90°South (2010-12), was a two-year project consisting of fifteen 5’ x 3.5’ acrylic paintings on canvas and paper. The work eventually resulted in a solo exhibition at the Minneapolis Institute of Art in early 2012. My interest in the explorers and Antarctic landscapes that comprised the historical period known as the Heroic Age of Antarctic Exploration (1897-1922) began with a simple photograph. A photograph of a snow-covered tent, standing alone in the desolate Antarctic landscape taken in 1912, launched my imagination.
The Lost Men (100 Years Ago), shows four ghost-like figures that threaten to disappear from view altogether. The 90° South paintings depict a kind of frozen landscape-as-graveyard as a way to memorialize or remember the people who have died attempting to conquer the land.
Having grown up in Canada I was influenced by the iconic paintings of the Group of Seven. My own experiences in wilderness and various writer’s descriptions of the near-spiritual qualities that accompany being in a still and formidable landscape left a lasting impact on me. My artwork has always dealt with the romantic idea of landscape as a sublime and endless open space.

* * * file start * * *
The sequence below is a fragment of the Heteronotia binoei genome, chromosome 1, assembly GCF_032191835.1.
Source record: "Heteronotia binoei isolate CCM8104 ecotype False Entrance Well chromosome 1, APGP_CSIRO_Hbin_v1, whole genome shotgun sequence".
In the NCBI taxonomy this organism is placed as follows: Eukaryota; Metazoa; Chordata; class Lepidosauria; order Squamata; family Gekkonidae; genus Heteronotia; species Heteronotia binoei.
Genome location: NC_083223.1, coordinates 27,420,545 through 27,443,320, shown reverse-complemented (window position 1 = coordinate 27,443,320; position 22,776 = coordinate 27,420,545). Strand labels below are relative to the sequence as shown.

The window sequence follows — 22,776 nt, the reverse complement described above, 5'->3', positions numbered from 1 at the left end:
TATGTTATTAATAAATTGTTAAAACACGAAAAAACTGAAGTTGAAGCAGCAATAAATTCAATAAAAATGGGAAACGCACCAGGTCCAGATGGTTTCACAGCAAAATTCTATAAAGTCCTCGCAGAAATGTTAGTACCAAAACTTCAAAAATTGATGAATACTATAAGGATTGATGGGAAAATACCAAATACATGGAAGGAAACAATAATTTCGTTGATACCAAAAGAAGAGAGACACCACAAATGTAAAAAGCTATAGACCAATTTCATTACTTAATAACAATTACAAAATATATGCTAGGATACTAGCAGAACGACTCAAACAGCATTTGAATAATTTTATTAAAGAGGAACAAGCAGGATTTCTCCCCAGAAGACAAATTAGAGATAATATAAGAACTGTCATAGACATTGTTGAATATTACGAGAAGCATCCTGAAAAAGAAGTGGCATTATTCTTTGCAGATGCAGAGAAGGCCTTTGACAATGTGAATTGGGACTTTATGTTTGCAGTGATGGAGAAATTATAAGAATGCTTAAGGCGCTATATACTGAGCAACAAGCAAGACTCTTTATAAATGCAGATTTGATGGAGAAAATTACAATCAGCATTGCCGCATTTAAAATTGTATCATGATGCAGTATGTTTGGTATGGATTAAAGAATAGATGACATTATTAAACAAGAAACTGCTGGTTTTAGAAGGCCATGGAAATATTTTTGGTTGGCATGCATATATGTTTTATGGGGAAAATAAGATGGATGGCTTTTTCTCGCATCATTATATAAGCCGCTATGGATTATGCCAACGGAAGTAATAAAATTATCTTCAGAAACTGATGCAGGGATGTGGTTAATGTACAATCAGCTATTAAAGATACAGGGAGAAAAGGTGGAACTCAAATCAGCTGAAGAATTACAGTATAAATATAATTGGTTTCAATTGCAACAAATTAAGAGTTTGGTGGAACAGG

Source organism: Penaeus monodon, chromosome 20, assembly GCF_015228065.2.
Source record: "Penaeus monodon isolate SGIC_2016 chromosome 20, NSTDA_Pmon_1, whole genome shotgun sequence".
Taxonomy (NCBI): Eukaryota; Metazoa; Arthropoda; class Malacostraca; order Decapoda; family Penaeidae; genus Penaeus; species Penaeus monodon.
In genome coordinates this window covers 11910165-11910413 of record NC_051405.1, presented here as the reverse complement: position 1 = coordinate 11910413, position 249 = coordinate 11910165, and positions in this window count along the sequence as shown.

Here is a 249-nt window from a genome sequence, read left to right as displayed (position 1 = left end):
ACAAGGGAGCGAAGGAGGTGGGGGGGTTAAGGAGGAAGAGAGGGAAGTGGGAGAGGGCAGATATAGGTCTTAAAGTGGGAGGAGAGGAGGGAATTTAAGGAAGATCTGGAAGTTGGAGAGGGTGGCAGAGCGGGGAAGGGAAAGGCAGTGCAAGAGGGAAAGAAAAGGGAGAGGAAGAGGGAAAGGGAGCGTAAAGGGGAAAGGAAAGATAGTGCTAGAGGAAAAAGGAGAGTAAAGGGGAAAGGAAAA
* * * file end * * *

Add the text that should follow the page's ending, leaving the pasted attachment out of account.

I traveled to France and Belgium to research and paint at former WWI Western Front battle sites. Paintings in the series The Story were influenced by the trip and show an austere and indifferent landscape. Themes of “place” and how our psyches are informed by the spaces we inhabit continue to be crucial concepts for me. The horse in “Traveler” has wandered away from its owner and wades alone. The “Story” is told in pieces and the series provides clues as to a narrative but leaves many details to the viewer.
The awe that I have felt about nature has recently turned to fear and concern. The original idea for The Beginning (Again) series began with a quote from the book, The World Without Us, where a farmer tells the author that if one wants to tear down a barn all you have to do is cut an eighteen-inch-square hole in the roof and stand back and watch. This image of a persistent and overgrown nature became the basis for this series. Buildings will fade in relevance, importance and sophistication as new architecture replaces it; those buildings in turn will suffer the same fate. The painting “Coyote,” shows that same animal wandering onto the scene, a reference to the increasing presence of wildlife in urban areas. In “Compound,” two wolves walk across a yellow painted field investigating the remains of an abandoned concrete structure that emits a Chernobyl-like glow. Many toxic or decimated sites hold the promise of regeneration to eventually flourish in my paintings; this is a fact echoed in the real world.